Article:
Anyhoo…both delightful creations are served on a bed of lettuce because lettuce beds are, apparently, where all fancy desserts are presented. Tagline? “Keep glamor handy for salads”.
Now I know I’m picking on gelatin molds but I gotta include one more recipe card, this one for Tuna Fish Mold.
Here it is paired the “flavor blessing” of A-1 sauce and it claims to be “Real Cool”. Like, for real, who doesn’t want to eat a gelatinous mound of pureed, canned tuna and tomato soup molded to look like a marine animal?
There’s even a coupon to get the fish mold for $1 (a $2.50 value!!)
So…Who Thought This Was A Good Idea?
This particular ad is a throw-back to the late 1940’s. Potato Mor Ring presents Wilson’s Mor, a Spam-like pork product, warmed in cream sauce and served over a molded potato ring.
Mor was toted as being “highly nutritious and ready-to-eat source of vitamin B”.
Speaking of mystery meat did you know that when you add Spam to your baked beans “a crisp new flavor is added to an old favorite”?
And much like Wilson’s Mor, it claims to be a magical, healthy food made of pure pork and packed with B vitamins!
I would assume those are canned baked beans as well but it doesn’t specifically say.
Wieneroni Casserole — Hot dogs simmered in Karo and served over pasta. “Frankly delicious!”
There’s nothing I can even add to this. I’m at a loss for words.
Jellygrill Sandwich is made with Velveeta Cheese and Kraft Grape Jelly. We’re encouraged to “bite into the taste of natural fruit”.
If we weren’t convinced that grape jelly is a fruit the first time they said it, they had to get it in there once again: “The good rich taste of natural fruit and smooth, yummy Velveeta”.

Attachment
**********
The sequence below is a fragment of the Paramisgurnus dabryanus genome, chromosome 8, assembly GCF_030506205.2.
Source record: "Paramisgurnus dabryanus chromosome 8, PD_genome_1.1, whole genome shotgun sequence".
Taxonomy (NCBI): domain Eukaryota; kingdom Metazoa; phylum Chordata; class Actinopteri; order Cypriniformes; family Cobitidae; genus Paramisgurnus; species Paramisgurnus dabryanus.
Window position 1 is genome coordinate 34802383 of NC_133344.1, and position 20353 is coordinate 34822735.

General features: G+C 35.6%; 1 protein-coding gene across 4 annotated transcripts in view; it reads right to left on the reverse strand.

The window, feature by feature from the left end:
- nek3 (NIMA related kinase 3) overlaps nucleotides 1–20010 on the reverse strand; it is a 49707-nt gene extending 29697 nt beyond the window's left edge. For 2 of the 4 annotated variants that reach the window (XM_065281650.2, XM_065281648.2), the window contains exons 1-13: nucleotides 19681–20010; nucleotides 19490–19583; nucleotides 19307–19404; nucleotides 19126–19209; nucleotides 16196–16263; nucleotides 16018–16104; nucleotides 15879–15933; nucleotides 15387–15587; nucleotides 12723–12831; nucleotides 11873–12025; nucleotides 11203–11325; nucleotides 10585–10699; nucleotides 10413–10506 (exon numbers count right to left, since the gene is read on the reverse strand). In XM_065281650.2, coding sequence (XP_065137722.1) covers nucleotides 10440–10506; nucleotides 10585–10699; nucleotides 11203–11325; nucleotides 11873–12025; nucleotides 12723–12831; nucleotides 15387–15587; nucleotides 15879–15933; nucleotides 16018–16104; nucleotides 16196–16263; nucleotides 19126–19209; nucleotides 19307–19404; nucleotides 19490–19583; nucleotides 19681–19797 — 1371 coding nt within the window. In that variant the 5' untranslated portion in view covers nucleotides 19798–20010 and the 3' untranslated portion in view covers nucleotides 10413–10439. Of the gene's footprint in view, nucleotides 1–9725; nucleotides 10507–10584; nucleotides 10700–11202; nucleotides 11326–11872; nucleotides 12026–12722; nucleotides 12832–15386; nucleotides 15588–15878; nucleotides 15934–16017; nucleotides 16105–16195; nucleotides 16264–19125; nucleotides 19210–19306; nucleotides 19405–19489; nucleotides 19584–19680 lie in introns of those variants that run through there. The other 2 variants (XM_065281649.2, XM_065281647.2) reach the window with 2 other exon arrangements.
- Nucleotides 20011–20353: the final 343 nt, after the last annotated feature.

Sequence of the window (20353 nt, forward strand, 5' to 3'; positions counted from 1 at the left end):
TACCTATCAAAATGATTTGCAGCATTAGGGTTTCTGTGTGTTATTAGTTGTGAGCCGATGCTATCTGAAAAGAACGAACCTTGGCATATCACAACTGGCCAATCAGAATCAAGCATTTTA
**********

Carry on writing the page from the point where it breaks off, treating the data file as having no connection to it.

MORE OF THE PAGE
If you say it enough times, it must be true.
We can wash all this delightful food down with a yummy glass of 7-Up and milk.
“Mothers know that this is a wholesome combination. The addition of 7-Up gives milk a new flavor appeal that especially pleases children”.
Or not. While you may be feeling shocked that they’re calling this drink “wholesome” we shouldn’t be too surprised.
This is the same company who claimed their soda was “100% natural” in 2006, a claim they had to drop less than a year later after being sued.
And the trophy goes to… (drum roll, please!)…
I know I’m a little late with this one but how could I resist?
The Oscar Meyer Holiday Hostess Tree features not one…not two…but FIVE types of processed meat, all of which appear to be served at room temperature.
Mini weiners, mini smokies, canned ham, cotto salami and liver sausage all hang merrily from a holiday tree made of parsley sprigs hand stapled on a cone of styrofoam, into which you have rammed a plastic kitchen funnel.
I think we could still get away with this for New Years, right?
Now THAT Was Fun!
I could go on and on. And on. But really, we should stop as I’m sure you have other things to do.
I hope you’ve enjoyed this fun trip into the past and, if you have a minute or two, comment below and let me know what weird (or wonderful!) recipe you remember from your childhood!
All my best,